When I joined the foundation last year, my primary responsibility was leading the 2020 Emergent Phenomena in Quantum Systems Flexible Funding competition. I didn’t have much experience running an open grant call; however, I had spent the previous ten years designing and running complex experiments to study the physical properties of quantum materials and high-energy-density physics.
I ran the grant call as if planning an experiment. The main difference was that instead of characterizing how matter behaves in extreme conditions, I intended to explore how to make our grantmaking selection processes more equitable. This goal is related to the prevailing issue of lack of diversity in the field of physics, and in particular, within the quantum materials community. Gender, racial, career stage, and other inequities persist within the field of physics, while studies show this lack of inclusion hampers innovation.
Changes in one grant call will not solve the lack of representation that stems from historical barriers to inclusion. Nonetheless, as grantmakers, we influence the fields that we are involved in through our decision processes. We have an impact through the projects we fund but also on how we choose such projects and grantees. Reflecting on our internal processes with a spirit of experimentation and a dose of humility to identify where we can minimize implicit biases, will make our impact more equitable.
Fundamental research taught me that, more often than not, scientific progress is a slow, iterative process that demands much trial-and-error, thorough data analysis, questioning our assumptions, lots of tolerance for frustration (experiments find many ways not to work out as intended!), and persistence. Many of these traits from the scientific method are present in the adaptive management approach to philanthropy at the Moore Foundation. I think they are a good framework to make steady progress when facing complex issues.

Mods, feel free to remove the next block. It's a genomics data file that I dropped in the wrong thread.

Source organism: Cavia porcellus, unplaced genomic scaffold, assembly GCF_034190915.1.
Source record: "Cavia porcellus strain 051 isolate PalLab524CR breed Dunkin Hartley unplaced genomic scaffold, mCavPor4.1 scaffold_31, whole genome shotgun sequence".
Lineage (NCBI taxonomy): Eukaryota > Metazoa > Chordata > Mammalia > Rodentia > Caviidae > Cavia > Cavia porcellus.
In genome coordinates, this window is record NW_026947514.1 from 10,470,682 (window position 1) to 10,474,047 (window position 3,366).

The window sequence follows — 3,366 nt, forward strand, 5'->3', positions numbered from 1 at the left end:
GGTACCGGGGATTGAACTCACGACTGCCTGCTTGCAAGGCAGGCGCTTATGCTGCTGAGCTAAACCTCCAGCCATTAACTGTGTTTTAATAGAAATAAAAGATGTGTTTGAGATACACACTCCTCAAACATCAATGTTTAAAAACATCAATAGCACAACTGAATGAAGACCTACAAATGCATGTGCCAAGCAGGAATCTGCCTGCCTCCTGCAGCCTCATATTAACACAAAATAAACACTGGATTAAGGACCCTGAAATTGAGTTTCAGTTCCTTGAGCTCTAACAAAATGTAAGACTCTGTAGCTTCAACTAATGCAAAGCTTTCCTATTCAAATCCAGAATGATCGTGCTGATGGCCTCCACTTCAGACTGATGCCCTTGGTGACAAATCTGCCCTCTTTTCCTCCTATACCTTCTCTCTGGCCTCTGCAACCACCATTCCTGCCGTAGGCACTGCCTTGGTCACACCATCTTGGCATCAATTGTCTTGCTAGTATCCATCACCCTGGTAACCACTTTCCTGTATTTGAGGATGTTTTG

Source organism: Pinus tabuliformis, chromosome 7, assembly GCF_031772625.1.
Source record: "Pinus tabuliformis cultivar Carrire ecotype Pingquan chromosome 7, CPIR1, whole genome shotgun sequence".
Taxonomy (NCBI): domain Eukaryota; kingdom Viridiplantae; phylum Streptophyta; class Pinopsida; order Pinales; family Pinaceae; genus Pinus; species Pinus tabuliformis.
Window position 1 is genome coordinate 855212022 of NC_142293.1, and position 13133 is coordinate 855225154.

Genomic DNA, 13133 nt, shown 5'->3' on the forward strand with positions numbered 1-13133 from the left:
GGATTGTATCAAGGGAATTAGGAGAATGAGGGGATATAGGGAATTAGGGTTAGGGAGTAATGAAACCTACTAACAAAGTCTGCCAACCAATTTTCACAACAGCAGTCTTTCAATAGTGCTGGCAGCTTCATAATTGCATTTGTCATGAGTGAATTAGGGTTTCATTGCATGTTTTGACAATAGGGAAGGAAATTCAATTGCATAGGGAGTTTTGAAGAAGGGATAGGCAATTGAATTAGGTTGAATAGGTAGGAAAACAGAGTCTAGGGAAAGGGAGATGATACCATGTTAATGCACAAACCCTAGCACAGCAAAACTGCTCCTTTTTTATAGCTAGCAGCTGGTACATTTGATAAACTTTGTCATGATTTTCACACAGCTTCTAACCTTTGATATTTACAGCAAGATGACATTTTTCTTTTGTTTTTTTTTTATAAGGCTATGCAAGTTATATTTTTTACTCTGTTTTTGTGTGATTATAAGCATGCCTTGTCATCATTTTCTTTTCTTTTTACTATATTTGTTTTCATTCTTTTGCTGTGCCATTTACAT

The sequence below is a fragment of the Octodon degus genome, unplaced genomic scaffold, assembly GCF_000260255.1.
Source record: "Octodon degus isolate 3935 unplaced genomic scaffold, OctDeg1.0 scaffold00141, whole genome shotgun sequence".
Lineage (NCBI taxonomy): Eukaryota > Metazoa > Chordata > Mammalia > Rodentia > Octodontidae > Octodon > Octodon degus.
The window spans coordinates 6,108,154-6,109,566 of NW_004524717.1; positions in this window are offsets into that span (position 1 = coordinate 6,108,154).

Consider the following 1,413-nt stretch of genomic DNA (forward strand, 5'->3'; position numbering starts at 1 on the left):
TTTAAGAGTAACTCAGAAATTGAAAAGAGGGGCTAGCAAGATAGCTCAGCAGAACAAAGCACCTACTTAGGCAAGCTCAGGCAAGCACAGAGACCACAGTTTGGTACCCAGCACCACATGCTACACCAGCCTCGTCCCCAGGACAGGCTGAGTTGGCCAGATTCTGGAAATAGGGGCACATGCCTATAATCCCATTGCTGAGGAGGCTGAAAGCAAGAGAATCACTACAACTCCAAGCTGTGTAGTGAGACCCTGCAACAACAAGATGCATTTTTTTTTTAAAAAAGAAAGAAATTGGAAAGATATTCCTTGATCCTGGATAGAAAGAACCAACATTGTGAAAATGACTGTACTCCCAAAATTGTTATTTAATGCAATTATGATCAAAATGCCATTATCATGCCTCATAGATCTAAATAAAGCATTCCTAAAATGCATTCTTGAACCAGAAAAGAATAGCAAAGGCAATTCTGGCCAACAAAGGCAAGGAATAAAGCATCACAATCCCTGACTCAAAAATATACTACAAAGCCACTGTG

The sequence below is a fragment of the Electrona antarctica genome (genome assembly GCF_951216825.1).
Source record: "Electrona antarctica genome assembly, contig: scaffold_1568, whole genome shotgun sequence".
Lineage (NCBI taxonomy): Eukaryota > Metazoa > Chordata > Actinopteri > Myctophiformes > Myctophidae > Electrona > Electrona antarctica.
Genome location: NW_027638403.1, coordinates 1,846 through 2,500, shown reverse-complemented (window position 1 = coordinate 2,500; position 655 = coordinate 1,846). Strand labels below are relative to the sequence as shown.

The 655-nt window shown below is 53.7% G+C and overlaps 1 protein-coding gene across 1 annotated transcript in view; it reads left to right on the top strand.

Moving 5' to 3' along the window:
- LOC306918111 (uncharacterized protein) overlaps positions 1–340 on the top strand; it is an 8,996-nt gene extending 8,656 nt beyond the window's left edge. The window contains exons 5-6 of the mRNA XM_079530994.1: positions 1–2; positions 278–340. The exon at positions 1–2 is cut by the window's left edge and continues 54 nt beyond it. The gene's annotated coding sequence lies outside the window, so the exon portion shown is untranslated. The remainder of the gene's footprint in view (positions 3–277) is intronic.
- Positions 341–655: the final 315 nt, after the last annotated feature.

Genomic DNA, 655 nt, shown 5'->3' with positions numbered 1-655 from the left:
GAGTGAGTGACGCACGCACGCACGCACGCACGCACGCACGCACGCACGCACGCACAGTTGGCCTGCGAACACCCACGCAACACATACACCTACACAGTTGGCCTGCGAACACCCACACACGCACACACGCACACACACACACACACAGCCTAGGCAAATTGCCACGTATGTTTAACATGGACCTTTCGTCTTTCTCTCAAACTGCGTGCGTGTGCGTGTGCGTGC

To hide or not to hide that is one question.
First, I researched and gathered information. I wanted to learn how other institutions ran open calls designed to minimize implicit bias in the grant selection process. To my surprise, I found less than a handful of examples.
One that attracted my attention for its thoroughness and abundance of data was the review process implemented for the Hubble Space Telescope time-allocation. In 2018, they decided to implement a dual-anonymous review system to address the disparity between lower success rates for proposals led by female principal investigators compared to male principal investigators.
It is standard that the identity of reviewers participating in a review process remains hidden from applicants. It is rare to keep the identity of the applicants hidden from the reviewers. In fact, it can spark intense debates to choose the latter. For some, it is relevant to know the identity and track record of the applicants to assess their capacity to carry forth the proposed project. Others think that ideas from a broader set of researchers might have a better chance to be selected by hiding information like the applicants’ identity and their institution.
A fair compromise that the Hubble Telescope implemented was to add a final, non-anonymized post-evaluation round that served to cross-check the team's expertise. The switch to the new review system significantly reduced not only the gender but other biases like career stage and institution, further enriching the talent pool.
“Wayfarer, there is no path; you make the path as you go.”
One advantage of the Hubble Telescope evaluation process is that they had several years of data records of the time-allocation, and they could analyze the effect of the dual-anonymous system. We did not have that benefit for this call for Flexible Funding. It was the first time these grants were run as an open competition and using a dual-anonymous review system.
The words above in the quote belong to a beautiful poem from Antonio Machado, a Spanish poet. They reflect quite well how one feels when exploring new ways of doing things when there are few references to lean on, and Google can't answer your questions. At that edge, one needs to rely on one’s capacity for observation and discernment, even though they are limited and biased, then take the plunge and make decisions.